The Washington Post

Bryce Harper on playing in Philly: ‘Hopefully I get a couple of boos ... and they don’t throw any batteries’

Monday through Wednesday is Act II. The Nationals will face the Phillies in Philadelphia, and many will be curious to see how teenage phenom Bryce Harper, the target of that intentional ball in the backside that led to the five-game suspension of Phillies starter Cole Hamels, is treated by those fans on the road.

“Hopefully I get a couple boos,” Harper said after Sunday’s 9-3 win over the Baltimore Orioles and whose comments might end up on a Phillies fan’s poster. “That’d be awesome. I’m excited to get up there and play and hopefully they don’t throw any batteries or whatnot at me.”

Asked if he had any lingering feelings about what happened when they played in early May, Harper, who handled himself well after being intentionally pegged by Hamels, brushed off the notion.

“I don’t really care,” he said. “I’m just trying to go in there and get a some W’s. They’ve got a great pitching staff, we’ve got a great pitching staff. It’s going to be a fun three days in Philly and I’m excited to get going.”

Since he has been in the major leagues, Harper’s bravado has existed only the field. He’s a stretch-a-single-into-a-double-type player whose energy, speed and patience at the plate earned him the second spot in the Nationals lineup. But it wouldn’t be hard to imagine Harper won’t be giving a little extra or swinging a little harder on Monday, hoping he can make an impact for the Nationals in Philadelphia.

The Phillies have improved since the Nationals won the series earlier this month. After not long ago falling to four games under .500 and 6.5 games out of first place in the National League East, the Phillies have played better, enough to even their record at 21-21; they are five games out. Since they faced the Nationals, the Phillies are 7-5, with the benefit of having faced teams with losing records such as the Chicago Cubs, Houston Astros and San Diego Padres.

“I think everybody knew early on that wasn’t going to last for long,” Nationals first baseman Adam LaRoche said of the Phillies’ improvement. “That’s a great team, even with a couple of their big guys hurt. Great pitching. They have a knack for getting big hits and scoring runs, so it’s going to be tough. They’re starting to come around, and it’ll be another battle for us.”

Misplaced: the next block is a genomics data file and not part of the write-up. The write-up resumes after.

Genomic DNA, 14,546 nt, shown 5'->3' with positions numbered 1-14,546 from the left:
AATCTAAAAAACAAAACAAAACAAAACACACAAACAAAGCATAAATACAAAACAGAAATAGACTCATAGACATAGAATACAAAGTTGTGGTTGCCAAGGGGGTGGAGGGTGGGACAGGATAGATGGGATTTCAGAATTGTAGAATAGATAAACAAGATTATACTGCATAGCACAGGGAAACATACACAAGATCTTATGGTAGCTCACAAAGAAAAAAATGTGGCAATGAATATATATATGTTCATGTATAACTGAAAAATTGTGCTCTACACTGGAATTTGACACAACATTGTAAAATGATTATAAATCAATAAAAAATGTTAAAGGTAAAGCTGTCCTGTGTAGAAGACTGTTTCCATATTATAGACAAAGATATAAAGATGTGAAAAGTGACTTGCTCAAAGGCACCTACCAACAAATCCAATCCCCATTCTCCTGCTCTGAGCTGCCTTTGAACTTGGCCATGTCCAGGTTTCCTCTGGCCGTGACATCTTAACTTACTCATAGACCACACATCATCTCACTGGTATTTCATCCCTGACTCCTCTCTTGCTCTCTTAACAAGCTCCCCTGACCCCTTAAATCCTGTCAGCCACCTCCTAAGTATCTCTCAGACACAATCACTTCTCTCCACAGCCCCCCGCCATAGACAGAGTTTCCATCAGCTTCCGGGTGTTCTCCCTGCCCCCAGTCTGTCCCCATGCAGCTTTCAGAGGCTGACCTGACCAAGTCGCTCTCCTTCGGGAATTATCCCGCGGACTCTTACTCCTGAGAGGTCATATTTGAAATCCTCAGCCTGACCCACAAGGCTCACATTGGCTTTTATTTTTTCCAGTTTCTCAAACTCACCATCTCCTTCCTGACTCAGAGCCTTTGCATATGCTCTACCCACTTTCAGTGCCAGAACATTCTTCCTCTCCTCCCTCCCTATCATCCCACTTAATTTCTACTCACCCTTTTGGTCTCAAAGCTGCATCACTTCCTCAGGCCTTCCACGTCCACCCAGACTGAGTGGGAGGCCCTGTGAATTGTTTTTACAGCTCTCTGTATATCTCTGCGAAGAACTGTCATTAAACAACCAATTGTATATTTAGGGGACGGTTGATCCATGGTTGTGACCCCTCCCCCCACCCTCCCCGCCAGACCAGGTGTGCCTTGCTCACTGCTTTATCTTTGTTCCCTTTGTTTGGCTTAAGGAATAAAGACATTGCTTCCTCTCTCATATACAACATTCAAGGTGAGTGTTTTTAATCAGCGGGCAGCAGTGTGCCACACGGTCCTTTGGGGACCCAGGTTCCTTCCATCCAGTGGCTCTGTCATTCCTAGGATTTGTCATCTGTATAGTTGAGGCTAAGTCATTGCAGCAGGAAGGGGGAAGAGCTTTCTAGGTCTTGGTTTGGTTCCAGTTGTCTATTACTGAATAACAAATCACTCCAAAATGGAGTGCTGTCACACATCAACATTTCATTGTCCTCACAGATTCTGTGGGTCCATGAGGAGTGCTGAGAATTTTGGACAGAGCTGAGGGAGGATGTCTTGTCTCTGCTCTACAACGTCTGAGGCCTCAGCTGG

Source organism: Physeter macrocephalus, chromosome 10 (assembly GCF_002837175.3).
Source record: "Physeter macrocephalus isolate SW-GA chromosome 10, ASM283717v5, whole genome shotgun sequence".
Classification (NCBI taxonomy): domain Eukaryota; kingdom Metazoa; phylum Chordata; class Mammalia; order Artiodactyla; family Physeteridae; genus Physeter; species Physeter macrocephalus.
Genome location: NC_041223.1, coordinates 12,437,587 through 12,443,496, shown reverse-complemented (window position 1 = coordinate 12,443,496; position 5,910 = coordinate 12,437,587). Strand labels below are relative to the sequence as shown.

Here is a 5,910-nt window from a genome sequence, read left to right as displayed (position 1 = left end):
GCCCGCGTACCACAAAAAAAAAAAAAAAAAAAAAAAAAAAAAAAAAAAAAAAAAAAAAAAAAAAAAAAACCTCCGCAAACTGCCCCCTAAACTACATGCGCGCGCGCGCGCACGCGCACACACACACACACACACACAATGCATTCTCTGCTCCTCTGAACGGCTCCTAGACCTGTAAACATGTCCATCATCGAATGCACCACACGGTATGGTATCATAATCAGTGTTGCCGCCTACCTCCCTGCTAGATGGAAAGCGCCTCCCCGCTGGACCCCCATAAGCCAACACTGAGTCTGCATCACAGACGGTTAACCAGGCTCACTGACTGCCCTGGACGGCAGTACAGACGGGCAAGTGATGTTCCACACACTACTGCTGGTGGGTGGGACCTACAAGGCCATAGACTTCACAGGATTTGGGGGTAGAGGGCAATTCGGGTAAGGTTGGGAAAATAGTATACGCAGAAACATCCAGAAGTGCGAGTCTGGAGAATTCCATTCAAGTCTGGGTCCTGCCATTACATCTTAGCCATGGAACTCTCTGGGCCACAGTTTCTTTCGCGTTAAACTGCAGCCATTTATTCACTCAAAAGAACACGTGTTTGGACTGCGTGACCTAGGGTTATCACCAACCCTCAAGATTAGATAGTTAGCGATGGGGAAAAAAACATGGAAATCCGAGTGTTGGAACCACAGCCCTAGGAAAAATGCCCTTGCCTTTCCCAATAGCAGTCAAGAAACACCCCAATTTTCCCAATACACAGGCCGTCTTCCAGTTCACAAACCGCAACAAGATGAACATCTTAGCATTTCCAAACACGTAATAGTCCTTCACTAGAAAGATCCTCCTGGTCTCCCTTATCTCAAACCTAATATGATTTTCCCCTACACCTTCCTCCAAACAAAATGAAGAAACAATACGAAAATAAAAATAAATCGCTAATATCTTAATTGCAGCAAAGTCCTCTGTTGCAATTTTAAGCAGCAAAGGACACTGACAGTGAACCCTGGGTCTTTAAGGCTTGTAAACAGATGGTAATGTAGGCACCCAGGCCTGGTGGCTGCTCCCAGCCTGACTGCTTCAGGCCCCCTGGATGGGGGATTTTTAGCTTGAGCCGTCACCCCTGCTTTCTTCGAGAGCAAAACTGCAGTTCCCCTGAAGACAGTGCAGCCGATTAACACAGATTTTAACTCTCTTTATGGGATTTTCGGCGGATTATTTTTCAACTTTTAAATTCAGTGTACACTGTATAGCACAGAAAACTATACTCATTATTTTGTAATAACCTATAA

Stephen Strasburg does it all in a 9-3 win over the Orioles: strike out eight, survive a bad first two innings, hit a homer and single, and overcome a tired arm.

This weekend at Nationals Park featured big crowds, homers and winning teams, writes Thomas Boswell.


Strasburg’s arm discomfort is considered minor, Manager Davey Johnson says.

Ryan Zimmerman is heating up at the plate.

Saturday’s home crowd was the second-largest in Nationals Park history.


Toledo 5, Syracuse 2: Starter Yunesky Maya allowed only one run on two hits over seven innings.

Harrisburg 4, Bowie 0: Two players — Tim Pawhuta and Charles Rahl — each drove in two runs.

Potomac 4, Carolina 2: Right fielder Randolph Oduber had two hits to raise his slugging percentage.

Delmarva 3, Hagerstown 0: Third baseman Matthew Skole and designated hitter J.P. Martinez each finished with a hit.

James Wagner joined the Post in August 2010 and, prior to covering the Nationals, covered high school sports across the region.


Success! Check your inbox for details. You might also like:

Please enter a valid email address

See all newsletters

Show Comments
Most Read


Success! Check your inbox for details.

See all newsletters

Your Three. Videos curated for you.
Play Videos
What can babies teach students?
Unconventional warfare with a side of ale
A veteran finds healing on a dog sled
Play Videos
A fighter pilot helmet with 360 degrees of sky
Is fencing the answer to brain health?
Scenes from Brazil's Carajás Railway
Play Videos
How a hacker group came to Washington
The woman behind the Nats’ presidents ‘Star Wars’ makeover
How hackers can control your car from miles away
Play Videos
Philadelphia's real signature sandwich
Full disclosure: 3 bedrooms, 2 baths, 1 ghoul
Europe's migrant crisis, explained